I was slightly daunted when Helene Wecker’s book arrived. At 644 pages, I was remembering all the overly-long books with sub-plots that were pointless from the list. And while it is a slow burn, it was totally worth it. I think my only criticism was that it inevitably could have been shorter but then you wouldn’t have felt so much for the characters by the end.
So, the story is about a golem without a master and a djinni newly freed from 1000 years in a copper flask. They both find themselves in New York city in the late 1800s, trying to find their way in a strange world. Both restless in the evenings (as they don’t sleep), the come across each other in the evening and strike up a tense but warm friendship. Tense as their inherent characters are so different – one built for being mastered and the other inherently free.
It is so lovely. Not just delightful, absolutely lovely. The characters, the world, the city are just so lovingly crafted and the story is beautifully woven. The communities that Chava (the golem) and Ahmad (the djinni) are both struggling immigrant communities. Chava becomes part of the Jewish community, with friends being the Rabbi who recognises what she is and the place she ends up working. The djinni is in a Syrian community, a mixture of both Muslims and Christians.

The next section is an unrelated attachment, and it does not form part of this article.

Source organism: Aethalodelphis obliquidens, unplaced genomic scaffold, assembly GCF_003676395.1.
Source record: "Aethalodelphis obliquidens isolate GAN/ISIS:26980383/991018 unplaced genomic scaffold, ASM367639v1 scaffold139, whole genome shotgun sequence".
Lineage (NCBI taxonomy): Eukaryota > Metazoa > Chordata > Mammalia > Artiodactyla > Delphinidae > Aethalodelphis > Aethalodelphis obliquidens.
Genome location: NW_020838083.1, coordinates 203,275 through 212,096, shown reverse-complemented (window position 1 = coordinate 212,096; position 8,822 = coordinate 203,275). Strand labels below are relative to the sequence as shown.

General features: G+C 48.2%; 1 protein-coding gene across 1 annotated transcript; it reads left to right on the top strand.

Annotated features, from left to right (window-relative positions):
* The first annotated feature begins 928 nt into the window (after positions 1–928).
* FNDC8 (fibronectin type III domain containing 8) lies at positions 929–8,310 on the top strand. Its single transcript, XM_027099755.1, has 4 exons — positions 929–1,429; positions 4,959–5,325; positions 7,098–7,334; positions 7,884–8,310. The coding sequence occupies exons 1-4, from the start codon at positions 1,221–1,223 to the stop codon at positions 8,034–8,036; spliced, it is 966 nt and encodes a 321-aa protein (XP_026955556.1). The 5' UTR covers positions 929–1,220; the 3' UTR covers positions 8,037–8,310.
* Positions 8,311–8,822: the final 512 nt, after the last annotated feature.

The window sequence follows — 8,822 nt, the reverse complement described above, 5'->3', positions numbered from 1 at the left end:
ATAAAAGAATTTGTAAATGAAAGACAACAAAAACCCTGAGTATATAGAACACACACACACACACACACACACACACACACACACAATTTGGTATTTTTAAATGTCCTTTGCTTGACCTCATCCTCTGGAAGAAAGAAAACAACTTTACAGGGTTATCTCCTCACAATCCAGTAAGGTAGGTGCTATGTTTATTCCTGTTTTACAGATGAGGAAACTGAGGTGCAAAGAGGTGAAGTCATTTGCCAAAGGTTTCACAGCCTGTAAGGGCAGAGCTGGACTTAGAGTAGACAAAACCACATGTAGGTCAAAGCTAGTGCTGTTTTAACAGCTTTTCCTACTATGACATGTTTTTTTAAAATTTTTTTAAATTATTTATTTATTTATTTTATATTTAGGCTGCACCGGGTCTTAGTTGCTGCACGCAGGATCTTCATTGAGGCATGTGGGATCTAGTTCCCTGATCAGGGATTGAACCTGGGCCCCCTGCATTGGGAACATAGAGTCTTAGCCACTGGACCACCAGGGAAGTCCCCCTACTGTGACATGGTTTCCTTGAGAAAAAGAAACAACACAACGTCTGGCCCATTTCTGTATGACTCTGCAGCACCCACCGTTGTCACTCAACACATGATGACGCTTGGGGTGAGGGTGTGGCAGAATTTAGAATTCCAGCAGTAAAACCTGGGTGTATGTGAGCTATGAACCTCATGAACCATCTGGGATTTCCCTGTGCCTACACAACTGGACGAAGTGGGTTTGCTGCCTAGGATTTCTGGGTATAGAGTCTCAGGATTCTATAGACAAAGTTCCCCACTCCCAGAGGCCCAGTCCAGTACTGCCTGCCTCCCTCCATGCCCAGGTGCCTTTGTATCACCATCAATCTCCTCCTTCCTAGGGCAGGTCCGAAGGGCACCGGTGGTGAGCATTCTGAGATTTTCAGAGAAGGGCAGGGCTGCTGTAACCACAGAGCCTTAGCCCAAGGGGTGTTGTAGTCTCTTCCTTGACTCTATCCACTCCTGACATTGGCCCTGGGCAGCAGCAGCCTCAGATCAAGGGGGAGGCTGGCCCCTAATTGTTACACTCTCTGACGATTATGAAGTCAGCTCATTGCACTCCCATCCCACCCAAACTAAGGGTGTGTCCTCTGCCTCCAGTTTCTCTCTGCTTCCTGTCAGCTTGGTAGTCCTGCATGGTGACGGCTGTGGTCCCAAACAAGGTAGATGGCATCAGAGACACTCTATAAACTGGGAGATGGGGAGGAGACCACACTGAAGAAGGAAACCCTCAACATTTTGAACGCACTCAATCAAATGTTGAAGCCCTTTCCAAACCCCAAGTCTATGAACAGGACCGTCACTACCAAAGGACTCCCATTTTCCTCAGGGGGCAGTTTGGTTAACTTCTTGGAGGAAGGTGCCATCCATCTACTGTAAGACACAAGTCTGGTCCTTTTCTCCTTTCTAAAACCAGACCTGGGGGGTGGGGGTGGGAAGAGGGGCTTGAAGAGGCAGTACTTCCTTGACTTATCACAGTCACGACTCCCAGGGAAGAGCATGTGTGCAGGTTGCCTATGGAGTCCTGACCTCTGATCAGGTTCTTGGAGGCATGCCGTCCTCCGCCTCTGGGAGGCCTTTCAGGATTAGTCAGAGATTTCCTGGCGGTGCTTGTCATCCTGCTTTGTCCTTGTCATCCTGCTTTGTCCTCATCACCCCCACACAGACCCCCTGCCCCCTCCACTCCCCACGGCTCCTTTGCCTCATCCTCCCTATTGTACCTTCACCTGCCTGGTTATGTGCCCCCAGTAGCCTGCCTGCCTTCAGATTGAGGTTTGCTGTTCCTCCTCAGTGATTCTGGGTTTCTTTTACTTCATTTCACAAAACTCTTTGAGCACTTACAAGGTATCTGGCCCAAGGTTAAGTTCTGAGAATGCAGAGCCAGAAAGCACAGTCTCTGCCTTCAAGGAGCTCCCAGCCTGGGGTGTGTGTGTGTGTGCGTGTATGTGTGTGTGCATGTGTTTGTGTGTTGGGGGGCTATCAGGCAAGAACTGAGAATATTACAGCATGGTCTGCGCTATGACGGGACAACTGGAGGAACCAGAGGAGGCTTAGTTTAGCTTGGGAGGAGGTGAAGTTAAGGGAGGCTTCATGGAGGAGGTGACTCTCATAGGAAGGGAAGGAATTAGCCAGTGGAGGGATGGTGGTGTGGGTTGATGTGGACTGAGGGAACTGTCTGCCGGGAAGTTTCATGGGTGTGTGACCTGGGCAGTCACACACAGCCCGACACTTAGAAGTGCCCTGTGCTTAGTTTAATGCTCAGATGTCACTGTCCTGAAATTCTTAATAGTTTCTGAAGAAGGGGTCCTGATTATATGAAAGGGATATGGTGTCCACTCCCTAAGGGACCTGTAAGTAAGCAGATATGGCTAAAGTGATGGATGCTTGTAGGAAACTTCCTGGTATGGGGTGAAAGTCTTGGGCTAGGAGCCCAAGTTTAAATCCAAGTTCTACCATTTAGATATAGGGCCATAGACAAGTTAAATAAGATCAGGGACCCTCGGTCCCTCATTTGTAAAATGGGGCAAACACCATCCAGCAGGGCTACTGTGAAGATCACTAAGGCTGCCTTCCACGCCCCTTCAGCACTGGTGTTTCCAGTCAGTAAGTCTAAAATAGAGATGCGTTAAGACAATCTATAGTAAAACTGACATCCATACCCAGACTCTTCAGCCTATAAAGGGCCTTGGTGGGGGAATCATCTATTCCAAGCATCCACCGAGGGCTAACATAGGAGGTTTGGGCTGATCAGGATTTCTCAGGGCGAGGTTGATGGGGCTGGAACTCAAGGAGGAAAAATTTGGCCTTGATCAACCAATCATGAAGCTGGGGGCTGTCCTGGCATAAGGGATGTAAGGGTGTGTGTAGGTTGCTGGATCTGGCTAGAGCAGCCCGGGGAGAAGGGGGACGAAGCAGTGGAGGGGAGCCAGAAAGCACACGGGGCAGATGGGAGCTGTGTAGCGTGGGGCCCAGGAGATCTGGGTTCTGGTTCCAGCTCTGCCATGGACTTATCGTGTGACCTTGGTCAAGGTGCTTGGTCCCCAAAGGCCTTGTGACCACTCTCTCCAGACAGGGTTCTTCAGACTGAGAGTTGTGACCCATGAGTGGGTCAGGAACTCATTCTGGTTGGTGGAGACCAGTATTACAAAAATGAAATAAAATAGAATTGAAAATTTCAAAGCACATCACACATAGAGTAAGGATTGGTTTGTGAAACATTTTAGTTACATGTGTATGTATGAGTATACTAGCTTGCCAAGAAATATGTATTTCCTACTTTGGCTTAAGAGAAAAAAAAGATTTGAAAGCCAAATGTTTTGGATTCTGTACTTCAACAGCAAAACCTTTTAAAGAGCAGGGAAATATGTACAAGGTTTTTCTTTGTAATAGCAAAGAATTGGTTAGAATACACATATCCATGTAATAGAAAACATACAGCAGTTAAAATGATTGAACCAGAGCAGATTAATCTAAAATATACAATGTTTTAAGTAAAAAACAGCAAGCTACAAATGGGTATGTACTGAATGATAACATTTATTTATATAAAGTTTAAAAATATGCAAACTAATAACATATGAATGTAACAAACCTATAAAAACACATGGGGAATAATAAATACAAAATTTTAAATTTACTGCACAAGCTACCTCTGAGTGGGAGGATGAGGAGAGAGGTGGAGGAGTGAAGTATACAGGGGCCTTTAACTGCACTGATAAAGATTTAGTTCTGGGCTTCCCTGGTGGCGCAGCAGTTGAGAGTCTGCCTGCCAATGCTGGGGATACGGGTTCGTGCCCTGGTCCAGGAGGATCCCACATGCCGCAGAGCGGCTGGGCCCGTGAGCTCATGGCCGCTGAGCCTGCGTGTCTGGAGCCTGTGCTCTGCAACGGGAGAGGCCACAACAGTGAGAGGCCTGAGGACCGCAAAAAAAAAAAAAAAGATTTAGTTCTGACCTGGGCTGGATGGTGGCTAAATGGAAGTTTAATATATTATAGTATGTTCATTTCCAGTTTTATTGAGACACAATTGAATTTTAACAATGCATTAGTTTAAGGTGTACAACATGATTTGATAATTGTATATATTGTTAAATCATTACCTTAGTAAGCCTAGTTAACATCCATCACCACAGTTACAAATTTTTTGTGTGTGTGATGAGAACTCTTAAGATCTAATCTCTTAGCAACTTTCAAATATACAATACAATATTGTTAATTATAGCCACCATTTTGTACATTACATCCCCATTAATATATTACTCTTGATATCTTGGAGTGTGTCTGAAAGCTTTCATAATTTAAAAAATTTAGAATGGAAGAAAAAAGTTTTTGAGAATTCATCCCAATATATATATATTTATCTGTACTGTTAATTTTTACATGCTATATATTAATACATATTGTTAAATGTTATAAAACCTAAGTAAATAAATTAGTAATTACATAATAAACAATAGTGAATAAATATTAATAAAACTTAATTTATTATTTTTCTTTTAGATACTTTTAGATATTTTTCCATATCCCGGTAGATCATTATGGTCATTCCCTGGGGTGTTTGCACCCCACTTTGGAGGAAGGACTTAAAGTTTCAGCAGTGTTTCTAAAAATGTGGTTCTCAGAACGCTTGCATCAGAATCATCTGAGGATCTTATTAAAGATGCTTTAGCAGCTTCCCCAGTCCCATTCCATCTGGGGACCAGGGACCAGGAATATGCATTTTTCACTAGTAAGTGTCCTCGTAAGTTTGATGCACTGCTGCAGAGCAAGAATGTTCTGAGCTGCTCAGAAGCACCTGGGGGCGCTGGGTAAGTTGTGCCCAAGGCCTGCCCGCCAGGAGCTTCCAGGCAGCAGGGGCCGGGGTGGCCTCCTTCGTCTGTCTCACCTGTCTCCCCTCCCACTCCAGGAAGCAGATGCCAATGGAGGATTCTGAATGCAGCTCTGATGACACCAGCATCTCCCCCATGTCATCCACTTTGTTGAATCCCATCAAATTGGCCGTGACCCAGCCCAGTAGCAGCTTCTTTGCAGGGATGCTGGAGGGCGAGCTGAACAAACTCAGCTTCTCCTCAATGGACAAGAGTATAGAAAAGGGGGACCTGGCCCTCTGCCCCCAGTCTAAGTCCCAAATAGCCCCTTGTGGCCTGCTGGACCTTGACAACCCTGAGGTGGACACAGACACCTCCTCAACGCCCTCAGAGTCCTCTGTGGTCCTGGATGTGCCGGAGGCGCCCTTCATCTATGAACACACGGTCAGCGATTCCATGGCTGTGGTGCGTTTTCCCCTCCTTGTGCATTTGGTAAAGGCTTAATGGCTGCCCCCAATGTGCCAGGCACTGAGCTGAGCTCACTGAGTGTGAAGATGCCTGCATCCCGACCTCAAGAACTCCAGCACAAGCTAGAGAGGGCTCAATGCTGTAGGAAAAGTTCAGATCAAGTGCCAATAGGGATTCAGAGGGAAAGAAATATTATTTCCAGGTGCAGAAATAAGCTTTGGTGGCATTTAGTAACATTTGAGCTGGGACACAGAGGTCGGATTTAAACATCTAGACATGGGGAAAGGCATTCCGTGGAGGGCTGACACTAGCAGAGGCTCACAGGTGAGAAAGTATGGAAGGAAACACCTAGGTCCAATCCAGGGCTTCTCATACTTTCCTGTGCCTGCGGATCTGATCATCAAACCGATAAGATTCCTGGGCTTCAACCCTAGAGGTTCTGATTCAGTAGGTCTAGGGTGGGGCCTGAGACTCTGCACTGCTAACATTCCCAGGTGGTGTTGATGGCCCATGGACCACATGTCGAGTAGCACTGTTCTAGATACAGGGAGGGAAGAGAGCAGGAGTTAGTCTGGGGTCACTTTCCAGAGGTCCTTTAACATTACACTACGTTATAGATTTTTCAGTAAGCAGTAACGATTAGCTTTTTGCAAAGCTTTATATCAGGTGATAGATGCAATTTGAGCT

There’s no complaints about the gender balance – there’s lots of women who play important parts in the stories as well as men. But even more so, all the characters are different in personality and temperament, even though they are all supporting characters they all have a backstory and are different from each other. What was also kind of nice was the intermingling of religious and non-religious, for various reasons. There wasn’t any monolithic characteristic in either community or with the characters themselves.
I am super thrilled that there’s going to be a sequel, set in World War One but not until 2018 (or so Goodreads says). Man, am I looking forward to that book.
It’s not to say that it was all sunshine and rainbows. There’s darkness, mistakes, worry, poverty, illness, danger and death. But oh man, was it ever just a wonderful story. Definitely one of the top reads of this year for sure.